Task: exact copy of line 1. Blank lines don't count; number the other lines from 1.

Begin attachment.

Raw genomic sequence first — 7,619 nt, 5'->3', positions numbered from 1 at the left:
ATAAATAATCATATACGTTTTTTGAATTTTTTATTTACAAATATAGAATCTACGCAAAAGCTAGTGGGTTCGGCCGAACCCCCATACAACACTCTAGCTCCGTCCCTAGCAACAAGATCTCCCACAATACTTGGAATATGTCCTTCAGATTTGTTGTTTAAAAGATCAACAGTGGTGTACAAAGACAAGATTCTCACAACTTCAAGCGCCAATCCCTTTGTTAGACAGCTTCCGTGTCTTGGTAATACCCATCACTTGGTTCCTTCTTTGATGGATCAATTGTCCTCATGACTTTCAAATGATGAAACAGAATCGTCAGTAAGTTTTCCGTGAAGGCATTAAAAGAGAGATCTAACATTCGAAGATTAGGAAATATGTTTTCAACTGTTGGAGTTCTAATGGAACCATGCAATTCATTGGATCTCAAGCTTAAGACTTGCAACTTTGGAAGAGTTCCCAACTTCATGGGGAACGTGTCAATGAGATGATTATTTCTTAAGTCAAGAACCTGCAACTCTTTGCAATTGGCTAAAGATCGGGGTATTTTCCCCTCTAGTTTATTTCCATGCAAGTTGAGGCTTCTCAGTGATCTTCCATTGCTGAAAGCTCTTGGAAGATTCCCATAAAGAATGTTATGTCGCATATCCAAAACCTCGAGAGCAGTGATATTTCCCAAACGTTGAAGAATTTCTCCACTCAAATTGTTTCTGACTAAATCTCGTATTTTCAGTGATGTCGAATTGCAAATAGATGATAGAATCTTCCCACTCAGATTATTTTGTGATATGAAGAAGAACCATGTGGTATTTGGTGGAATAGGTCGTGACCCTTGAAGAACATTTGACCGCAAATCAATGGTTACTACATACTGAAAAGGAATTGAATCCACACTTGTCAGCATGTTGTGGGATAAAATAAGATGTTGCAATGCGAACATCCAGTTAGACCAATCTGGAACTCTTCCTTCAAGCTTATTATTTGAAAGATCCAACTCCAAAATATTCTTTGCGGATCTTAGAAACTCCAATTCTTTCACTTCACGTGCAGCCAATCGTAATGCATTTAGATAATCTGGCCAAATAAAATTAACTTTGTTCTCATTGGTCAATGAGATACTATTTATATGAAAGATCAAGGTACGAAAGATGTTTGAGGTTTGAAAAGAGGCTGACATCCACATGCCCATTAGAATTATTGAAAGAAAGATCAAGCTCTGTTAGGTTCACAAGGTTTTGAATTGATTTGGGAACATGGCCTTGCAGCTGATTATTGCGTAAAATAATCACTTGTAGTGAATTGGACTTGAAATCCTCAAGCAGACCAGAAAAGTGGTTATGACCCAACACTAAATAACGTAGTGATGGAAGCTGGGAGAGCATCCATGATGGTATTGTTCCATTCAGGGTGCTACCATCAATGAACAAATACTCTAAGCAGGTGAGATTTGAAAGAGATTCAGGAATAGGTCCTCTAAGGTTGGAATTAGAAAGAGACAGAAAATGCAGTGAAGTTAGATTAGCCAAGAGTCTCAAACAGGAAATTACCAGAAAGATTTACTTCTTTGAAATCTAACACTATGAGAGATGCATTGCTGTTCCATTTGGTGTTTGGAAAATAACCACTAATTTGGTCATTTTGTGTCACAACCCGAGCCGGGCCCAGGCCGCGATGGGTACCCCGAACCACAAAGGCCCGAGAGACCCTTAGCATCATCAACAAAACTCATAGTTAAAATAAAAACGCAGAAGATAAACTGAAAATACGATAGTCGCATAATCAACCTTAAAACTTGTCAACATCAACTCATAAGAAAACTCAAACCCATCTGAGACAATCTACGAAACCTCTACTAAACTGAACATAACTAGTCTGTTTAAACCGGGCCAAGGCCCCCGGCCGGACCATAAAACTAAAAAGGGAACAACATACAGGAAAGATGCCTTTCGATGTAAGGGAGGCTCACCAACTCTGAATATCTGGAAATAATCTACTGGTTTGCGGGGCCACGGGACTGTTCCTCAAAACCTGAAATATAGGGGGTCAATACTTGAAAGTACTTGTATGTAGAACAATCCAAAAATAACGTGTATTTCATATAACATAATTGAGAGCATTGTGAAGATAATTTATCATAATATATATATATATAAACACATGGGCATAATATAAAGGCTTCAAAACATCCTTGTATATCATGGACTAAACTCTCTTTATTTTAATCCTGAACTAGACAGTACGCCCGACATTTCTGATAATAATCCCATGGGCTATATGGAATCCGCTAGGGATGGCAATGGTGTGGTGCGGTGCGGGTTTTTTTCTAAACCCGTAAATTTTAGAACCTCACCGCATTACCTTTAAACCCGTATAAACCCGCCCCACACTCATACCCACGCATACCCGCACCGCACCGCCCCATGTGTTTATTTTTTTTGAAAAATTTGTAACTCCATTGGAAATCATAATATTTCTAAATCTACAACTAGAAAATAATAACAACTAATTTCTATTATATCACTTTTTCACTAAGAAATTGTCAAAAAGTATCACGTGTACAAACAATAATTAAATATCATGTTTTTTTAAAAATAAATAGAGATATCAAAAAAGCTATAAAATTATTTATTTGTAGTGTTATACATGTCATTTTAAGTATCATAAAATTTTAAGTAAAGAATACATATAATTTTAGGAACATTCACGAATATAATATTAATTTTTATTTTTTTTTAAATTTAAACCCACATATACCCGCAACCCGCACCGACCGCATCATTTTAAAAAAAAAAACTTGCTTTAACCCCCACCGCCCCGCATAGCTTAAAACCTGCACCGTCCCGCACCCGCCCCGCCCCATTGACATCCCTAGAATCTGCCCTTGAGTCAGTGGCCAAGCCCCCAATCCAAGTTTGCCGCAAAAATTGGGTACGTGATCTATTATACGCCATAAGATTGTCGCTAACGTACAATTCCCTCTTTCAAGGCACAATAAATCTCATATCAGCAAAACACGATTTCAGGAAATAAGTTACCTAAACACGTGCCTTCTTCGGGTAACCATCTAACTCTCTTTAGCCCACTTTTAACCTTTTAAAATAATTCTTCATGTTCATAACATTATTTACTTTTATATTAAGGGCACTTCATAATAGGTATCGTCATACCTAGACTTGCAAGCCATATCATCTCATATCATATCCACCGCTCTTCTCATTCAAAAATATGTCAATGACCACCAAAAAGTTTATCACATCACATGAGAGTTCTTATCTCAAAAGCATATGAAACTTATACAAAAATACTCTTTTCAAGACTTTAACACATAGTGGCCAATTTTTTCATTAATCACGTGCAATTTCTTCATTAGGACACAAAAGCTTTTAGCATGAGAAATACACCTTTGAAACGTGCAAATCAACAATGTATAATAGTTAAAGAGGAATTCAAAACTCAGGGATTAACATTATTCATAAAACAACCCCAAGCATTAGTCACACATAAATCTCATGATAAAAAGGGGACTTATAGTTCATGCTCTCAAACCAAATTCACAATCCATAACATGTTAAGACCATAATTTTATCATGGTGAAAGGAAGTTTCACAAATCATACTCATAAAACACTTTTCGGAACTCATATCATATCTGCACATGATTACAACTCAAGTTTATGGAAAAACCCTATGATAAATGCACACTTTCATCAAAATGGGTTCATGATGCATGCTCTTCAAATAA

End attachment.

Raw genomic sequence first — 7,619 nt, 5'->3', positions numbered from 1 at the left: